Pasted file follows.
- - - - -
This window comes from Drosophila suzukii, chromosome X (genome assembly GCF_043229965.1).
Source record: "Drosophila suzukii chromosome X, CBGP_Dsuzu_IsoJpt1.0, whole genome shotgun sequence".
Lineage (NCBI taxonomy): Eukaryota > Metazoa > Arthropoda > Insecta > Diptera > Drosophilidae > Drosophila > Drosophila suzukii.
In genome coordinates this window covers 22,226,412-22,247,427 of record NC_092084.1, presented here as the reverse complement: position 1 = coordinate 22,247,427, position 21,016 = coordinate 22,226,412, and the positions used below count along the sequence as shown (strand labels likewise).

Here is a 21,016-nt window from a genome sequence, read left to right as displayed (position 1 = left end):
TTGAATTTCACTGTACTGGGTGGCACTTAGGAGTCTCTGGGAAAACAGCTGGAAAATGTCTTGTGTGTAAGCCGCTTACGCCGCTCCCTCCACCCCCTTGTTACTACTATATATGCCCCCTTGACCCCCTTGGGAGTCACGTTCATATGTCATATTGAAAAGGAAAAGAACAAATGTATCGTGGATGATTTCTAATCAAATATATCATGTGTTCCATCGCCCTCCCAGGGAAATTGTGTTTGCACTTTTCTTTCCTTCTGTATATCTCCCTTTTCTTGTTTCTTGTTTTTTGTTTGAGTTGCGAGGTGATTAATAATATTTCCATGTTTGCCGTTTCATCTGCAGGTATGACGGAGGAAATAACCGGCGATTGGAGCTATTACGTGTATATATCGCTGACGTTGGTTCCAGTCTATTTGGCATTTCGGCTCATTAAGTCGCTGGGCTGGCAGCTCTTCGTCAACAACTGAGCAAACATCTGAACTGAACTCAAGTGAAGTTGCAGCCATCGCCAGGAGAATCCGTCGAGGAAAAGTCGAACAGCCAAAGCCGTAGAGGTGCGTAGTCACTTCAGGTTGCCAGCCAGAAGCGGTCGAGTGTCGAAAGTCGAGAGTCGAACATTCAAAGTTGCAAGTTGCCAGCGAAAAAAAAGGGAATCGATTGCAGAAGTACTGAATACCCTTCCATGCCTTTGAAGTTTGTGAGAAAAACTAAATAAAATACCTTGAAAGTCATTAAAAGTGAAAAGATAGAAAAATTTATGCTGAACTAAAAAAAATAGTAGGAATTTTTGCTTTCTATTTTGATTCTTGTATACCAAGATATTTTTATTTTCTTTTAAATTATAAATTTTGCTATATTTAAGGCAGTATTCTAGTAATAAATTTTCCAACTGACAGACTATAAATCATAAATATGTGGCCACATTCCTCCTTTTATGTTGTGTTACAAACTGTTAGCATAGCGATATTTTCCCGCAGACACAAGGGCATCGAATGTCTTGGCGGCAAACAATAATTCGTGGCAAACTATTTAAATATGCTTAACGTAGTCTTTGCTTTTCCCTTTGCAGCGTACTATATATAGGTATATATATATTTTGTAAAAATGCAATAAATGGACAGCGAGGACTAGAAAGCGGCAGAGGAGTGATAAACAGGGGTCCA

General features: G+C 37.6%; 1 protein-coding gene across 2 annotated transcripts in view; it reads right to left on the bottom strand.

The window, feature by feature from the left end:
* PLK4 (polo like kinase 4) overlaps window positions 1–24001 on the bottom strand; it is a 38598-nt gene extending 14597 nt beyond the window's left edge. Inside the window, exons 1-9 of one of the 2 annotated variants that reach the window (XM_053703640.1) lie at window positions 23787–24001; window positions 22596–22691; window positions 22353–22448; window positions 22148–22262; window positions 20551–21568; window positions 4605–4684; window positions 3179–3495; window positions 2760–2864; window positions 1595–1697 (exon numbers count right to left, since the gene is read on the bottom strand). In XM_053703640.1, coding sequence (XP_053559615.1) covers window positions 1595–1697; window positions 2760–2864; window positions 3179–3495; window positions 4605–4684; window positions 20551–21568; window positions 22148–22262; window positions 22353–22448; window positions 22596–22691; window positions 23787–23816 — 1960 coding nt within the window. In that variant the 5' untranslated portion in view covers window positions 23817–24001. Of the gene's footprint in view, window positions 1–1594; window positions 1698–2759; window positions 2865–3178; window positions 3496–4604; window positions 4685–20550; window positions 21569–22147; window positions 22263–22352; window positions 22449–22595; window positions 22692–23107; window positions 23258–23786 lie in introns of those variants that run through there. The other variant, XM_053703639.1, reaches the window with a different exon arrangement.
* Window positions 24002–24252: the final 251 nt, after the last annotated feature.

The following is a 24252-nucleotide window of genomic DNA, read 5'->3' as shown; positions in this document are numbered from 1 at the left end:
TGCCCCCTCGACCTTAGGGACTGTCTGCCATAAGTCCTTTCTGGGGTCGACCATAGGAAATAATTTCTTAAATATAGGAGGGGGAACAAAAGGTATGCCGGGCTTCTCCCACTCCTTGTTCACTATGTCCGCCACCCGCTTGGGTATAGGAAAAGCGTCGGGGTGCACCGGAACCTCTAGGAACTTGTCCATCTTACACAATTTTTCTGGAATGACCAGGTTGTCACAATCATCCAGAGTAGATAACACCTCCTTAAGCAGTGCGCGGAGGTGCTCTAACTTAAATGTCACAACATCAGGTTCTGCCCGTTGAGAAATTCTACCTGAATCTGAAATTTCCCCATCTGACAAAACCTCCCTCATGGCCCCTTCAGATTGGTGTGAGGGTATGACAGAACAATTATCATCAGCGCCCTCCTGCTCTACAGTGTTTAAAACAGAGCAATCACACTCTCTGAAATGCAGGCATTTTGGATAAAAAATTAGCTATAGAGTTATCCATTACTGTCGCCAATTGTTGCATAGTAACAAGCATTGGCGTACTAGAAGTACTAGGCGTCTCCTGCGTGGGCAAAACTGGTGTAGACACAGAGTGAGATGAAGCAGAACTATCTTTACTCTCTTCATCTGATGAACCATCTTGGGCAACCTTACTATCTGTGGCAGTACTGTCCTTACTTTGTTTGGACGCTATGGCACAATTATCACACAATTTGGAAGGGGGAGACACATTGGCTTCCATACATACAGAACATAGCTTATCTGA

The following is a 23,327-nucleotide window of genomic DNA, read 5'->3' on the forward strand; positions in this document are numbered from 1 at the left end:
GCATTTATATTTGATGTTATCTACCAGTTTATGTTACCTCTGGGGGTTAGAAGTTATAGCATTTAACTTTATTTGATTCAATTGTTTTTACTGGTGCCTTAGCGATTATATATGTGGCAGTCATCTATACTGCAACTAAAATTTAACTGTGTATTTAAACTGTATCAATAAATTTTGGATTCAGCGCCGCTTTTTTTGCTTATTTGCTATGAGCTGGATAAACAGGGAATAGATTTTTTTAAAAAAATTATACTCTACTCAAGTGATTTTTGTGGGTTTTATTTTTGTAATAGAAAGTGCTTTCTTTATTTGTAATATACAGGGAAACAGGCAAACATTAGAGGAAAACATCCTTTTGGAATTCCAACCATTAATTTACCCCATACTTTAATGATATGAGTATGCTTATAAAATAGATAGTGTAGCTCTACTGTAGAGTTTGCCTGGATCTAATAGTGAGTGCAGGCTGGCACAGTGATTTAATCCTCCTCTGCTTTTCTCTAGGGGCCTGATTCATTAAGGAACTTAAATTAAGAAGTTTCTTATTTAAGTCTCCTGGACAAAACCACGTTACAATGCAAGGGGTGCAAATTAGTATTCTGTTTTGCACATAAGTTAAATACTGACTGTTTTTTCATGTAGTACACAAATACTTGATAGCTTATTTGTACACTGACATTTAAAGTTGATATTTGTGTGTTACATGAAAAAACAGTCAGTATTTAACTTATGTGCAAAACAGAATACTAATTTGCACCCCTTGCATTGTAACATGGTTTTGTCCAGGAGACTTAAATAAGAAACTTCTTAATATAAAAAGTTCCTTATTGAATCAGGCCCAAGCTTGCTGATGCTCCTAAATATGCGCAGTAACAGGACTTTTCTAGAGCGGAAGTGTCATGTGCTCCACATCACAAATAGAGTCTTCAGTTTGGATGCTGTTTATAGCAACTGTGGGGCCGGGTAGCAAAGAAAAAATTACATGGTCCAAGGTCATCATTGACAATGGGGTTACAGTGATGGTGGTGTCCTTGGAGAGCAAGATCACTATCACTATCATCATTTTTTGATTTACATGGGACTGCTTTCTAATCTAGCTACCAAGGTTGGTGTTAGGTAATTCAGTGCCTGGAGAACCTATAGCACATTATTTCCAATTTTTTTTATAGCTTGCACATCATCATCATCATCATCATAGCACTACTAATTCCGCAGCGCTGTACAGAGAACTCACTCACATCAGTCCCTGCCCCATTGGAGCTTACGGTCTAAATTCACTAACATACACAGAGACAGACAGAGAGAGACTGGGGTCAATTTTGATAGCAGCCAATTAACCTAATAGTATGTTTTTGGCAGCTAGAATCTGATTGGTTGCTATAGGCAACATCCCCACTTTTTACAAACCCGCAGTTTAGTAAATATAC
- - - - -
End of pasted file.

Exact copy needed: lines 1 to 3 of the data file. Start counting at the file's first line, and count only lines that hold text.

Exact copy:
This window comes from Drosophila suzukii, chromosome X (genome assembly GCF_043229965.1).
Source record: "Drosophila suzukii chromosome X, CBGP_Dsuzu_IsoJpt1.0, whole genome shotgun sequence".
Lineage (NCBI taxonomy): Eukaryota > Metazoa > Arthropoda > Insecta > Diptera > Drosophilidae > Drosophila > Drosophila suzukii.